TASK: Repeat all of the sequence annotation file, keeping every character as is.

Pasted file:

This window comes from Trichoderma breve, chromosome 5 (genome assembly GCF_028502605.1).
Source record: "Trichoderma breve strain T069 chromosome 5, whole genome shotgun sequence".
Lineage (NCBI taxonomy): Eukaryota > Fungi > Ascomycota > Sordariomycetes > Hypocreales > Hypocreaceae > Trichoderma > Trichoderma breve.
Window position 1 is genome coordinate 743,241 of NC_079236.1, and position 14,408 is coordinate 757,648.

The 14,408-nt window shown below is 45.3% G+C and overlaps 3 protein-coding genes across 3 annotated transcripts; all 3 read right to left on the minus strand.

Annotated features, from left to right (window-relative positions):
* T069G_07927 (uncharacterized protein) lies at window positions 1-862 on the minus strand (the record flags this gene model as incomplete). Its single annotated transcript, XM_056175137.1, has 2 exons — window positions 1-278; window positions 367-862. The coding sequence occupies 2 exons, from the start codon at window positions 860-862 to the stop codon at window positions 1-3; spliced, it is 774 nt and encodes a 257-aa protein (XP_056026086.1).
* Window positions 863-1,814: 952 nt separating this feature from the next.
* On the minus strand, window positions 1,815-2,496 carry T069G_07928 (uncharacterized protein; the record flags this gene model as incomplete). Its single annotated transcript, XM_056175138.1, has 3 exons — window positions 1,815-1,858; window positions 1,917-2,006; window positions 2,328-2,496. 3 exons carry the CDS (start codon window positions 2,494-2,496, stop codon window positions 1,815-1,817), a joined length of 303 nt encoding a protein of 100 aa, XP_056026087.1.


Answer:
This window comes from Trichoderma breve, chromosome 5 (genome assembly GCF_028502605.1).
Source record: "Trichoderma breve strain T069 chromosome 5, whole genome shotgun sequence".
Lineage (NCBI taxonomy): Eukaryota > Fungi > Ascomycota > Sordariomycetes > Hypocreales > Hypocreaceae > Trichoderma > Trichoderma breve.
Window position 1 is genome coordinate 743,241 of NC_079236.1, and position 14,408 is coordinate 757,648.

The 14,408-nt window shown below is 45.3% G+C and overlaps 3 protein-coding genes across 3 annotated transcripts; all 3 read right to left on the minus strand.

Annotated features, from left to right (window-relative positions):
* T069G_07927 (uncharacterized protein) lies at window positions 1-862 on the minus strand (the record flags this gene model as incomplete). Its single annotated transcript, XM_056175137.1, has 2 exons — window positions 1-278; window positions 367-862. The coding sequence occupies 2 exons, from the start codon at window positions 860-862 to the stop codon at window positions 1-3; spliced, it is 774 nt and encodes a 257-aa protein (XP_056026086.1).
* Window positions 863-1,814: 952 nt separating this feature from the next.
* On the minus strand, window positions 1,815-2,496 carry T069G_07928 (uncharacterized protein; the record flags this gene model as incomplete). Its single annotated transcript, XM_056175138.1, has 3 exons — window positions 1,815-1,858; window positions 1,917-2,006; window positions 2,328-2,496. 3 exons carry the CDS (start codon window positions 2,494-2,496, stop codon window positions 1,815-1,817), a joined length of 303 nt encoding a protein of 100 aa, XP_056026087.1.